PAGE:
Millennials respond to content marketing. The catch? Brands have to be precise.
We love the Digiday tweet about the new American Express “Everyday Congrats” campaign targeting older Millennials: “Tina Fey is congratulating Millennials for adulting in AmEx’s latest campaign.”
Adulting is hard, but as Millennials post on social media about important life milestones, they may find that American Express is there cheering them on in the form of a video “thumbs up” from Tina Fey. The “Congrats” videos rely on Fey’s goofy personality and humor as she makes clumsy attempts at the Millennial milestones herself (nearly serving a frozen chicken in “Your First Dinner Party”) or gives offbeat advice like decorating “Your New Office” with a bouquet of beef jerky or munching on potato chips to drown out your own baby’s crying on an airplane:
In other words, Amex is telling Millennials: “Great job! And, by the way, we know it’s harder than it looks.” While the videos lead with “Congrats” (you can view them all here), they also seem to remark, “Good luck with that! It may not get any easier as you go along, but you will have American Express.” And that’s a key element: tone. The brand isn’t claiming to “get” Millennials, it’s not trying to act like Millennials, and it’s not talking down to them about these milestones.
Instead, it finds a messaging sweet spot in commiserating about imperfect attempts to achieve what life asks of us in moments like these: new jobs, new offices, job interviews, meeting in-laws, flying with babies, traveling with significant others and moving in together. Even trying to be responsible with shopping habits can go awry:
The goal, as reported by Digiday, is for the brand “to be a supportive friend, both believable and credible.” As Jeannie Chu, vice president of global social media and content strategy at American Express, told the publication, “We’re not saying Tina or the brand is going through the same things, we’re saying that we’re steadfast and we’re here for you, no matter what life throws at you.”
Although we really think the tone/message is spot-on, the campaign’s execution on Facebook and Instagram (@americanexpress ) is where it has the potential to get really interesting. The videos are designed not as stand-alone posts on the brand’s social profiles and YouTube channel but as greeting cards. The plan is for Amex to “send” them to users and for the users to engage with the post by responding, chatting up the experience of receiving the videos or by sharing them with their friends/followers.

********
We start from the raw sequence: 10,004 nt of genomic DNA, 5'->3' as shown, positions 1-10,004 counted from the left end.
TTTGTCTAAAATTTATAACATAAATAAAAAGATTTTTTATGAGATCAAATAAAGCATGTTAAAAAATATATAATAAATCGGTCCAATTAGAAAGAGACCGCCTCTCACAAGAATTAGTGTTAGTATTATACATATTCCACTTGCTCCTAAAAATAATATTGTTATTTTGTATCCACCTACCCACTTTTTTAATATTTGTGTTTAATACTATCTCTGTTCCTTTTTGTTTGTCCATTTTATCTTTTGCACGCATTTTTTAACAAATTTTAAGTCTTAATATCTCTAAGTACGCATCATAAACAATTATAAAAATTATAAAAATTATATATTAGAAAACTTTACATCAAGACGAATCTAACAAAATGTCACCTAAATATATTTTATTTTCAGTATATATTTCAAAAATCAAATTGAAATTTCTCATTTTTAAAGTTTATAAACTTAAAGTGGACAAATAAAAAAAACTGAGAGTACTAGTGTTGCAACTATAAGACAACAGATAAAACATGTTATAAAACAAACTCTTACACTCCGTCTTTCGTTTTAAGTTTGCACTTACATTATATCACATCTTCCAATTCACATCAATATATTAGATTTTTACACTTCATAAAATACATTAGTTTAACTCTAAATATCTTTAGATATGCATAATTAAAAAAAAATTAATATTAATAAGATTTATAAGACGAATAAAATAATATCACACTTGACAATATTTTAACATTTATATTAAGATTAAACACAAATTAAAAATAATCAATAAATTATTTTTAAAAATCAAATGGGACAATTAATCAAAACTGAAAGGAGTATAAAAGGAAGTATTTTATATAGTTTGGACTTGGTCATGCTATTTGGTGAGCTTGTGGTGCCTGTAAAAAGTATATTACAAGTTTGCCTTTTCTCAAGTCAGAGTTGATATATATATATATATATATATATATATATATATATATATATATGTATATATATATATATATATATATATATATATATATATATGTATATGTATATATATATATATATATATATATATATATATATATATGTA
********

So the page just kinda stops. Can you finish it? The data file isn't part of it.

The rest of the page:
The social component of the campaign is made possible by two important facts: people share their accomplishments and important moments on social media and the targeting capabilities of the social platforms are now quite advanced. Digiday says, “AmEx and its agency DigitasLBi, have combed through Facebook and Instagram data to identify segments of users going through such milestones, in order to effectively target them.” In addition, the brand will be able to track “both engagement and attitudinal metrics about brand favorability.”
Financial services (as a category) has difficulty leading; it is much more comfortable following. After all, it’s an industry built on very strict rules and traditions. Very often, this conservative mindset leaks into marketing, but not for American Express. The brand continues to prove that stepping out of the lines is not only safe but also effective… as long as the effort is highly targeted, relevant and authentic.
Amex takes chances, but it is always strategic and smart. For example, consider what we know about Facebook: posts from brands aren’t likely to be seen. The Facebook algorithm changed a couple years ago (“Facebook Zero”) to discourage overly promotional posts and help brands mature their content beyond selling. As Hubspot writes, “Facebook’s end goal here is to have its algorithm match News Feed content to the individual needs and interests of each and every user.” The gold standard has become relevance and engagement, and this campaign from American Express nails it.
The brand does not limit its social content to overly broad, static posts. Instead, it delivers relevant, timely messages directly to a specific audience in response to information from the audience itself. It gathers knowledge from social media (i.e. it listens first) and uses it to segment the audience in order to select the most fitting content. The approach shows a keen understanding how social channels have evolved. They’re no longer platforms for mass distribution. Instead, they have potential to establish connections and nurture relationships… even for brands.Tags: American Express, financial services content marketing, Millennials, social media for financial services